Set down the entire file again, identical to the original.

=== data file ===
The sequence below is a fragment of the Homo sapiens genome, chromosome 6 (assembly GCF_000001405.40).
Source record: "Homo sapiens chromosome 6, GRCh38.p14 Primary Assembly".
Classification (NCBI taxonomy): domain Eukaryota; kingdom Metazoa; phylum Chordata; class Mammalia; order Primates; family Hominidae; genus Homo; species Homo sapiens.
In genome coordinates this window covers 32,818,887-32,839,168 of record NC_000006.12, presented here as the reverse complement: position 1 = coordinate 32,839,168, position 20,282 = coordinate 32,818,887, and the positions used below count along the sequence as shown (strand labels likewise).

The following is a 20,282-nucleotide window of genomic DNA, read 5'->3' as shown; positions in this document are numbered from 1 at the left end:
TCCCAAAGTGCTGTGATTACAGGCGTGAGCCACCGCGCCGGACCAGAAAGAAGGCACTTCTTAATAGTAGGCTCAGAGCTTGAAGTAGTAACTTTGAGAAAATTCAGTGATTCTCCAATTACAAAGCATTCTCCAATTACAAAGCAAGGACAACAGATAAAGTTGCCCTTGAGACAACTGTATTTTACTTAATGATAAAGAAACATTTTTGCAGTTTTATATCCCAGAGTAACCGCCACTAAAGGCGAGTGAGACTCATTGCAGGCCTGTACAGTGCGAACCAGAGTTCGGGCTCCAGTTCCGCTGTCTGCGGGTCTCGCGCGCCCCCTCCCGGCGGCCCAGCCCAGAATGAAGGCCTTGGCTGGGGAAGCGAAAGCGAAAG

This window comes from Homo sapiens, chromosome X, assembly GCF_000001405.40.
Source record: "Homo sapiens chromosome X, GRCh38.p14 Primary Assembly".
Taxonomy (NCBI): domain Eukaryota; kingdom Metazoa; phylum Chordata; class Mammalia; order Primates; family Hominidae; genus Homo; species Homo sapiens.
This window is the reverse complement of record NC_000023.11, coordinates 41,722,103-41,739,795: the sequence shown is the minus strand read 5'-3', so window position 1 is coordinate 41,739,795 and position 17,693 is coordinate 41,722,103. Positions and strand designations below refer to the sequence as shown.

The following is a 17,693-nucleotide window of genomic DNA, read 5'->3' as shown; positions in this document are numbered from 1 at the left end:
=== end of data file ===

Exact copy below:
The sequence below is a fragment of the Homo sapiens genome, chromosome 6 (assembly GCF_000001405.40).
Source record: "Homo sapiens chromosome 6, GRCh38.p14 Primary Assembly".
Classification (NCBI taxonomy): domain Eukaryota; kingdom Metazoa; phylum Chordata; class Mammalia; order Primates; family Hominidae; genus Homo; species Homo sapiens.
In genome coordinates this window covers 32,818,887-32,839,168 of record NC_000006.12, presented here as the reverse complement: position 1 = coordinate 32,839,168, position 20,282 = coordinate 32,818,887, and the positions used below count along the sequence as shown (strand labels likewise).

The following is a 20,282-nucleotide window of genomic DNA, read 5'->3' as shown; positions in this document are numbered from 1 at the left end:
TCCCAAAGTGCTGTGATTACAGGCGTGAGCCACCGCGCCGGACCAGAAAGAAGGCACTTCTTAATAGTAGGCTCAGAGCTTGAAGTAGTAACTTTGAGAAAATTCAGTGATTCTCCAATTACAAAGCATTCTCCAATTACAAAGCAAGGACAACAGATAAAGTTGCCCTTGAGACAACTGTATTTTACTTAATGATAAAGAAACATTTTTGCAGTTTTATATCCCAGAGTAACCGCCACTAAAGGCGAGTGAGACTCATTGCAGGCCTGTACAGTGCGAACCAGAGTTCGGGCTCCAGTTCCGCTGTCTGCGGGTCTCGCGCGCCCCCTCCCGGCGGCCCAGCCCAGAATGAAGGCCTTGGCTGGGGAAGCGAAAGCGAAAG

This window comes from Homo sapiens, chromosome X, assembly GCF_000001405.40.
Source record: "Homo sapiens chromosome X, GRCh38.p14 Primary Assembly".
Taxonomy (NCBI): domain Eukaryota; kingdom Metazoa; phylum Chordata; class Mammalia; order Primates; family Hominidae; genus Homo; species Homo sapiens.
This window is the reverse complement of record NC_000023.11, coordinates 41,722,103-41,739,795: the sequence shown is the minus strand read 5'-3', so window position 1 is coordinate 41,739,795 and position 17,693 is coordinate 41,722,103. Positions and strand designations below refer to the sequence as shown.

The following is a 17,693-nucleotide window of genomic DNA, read 5'->3' as shown; positions in this document are numbered from 1 at the left end: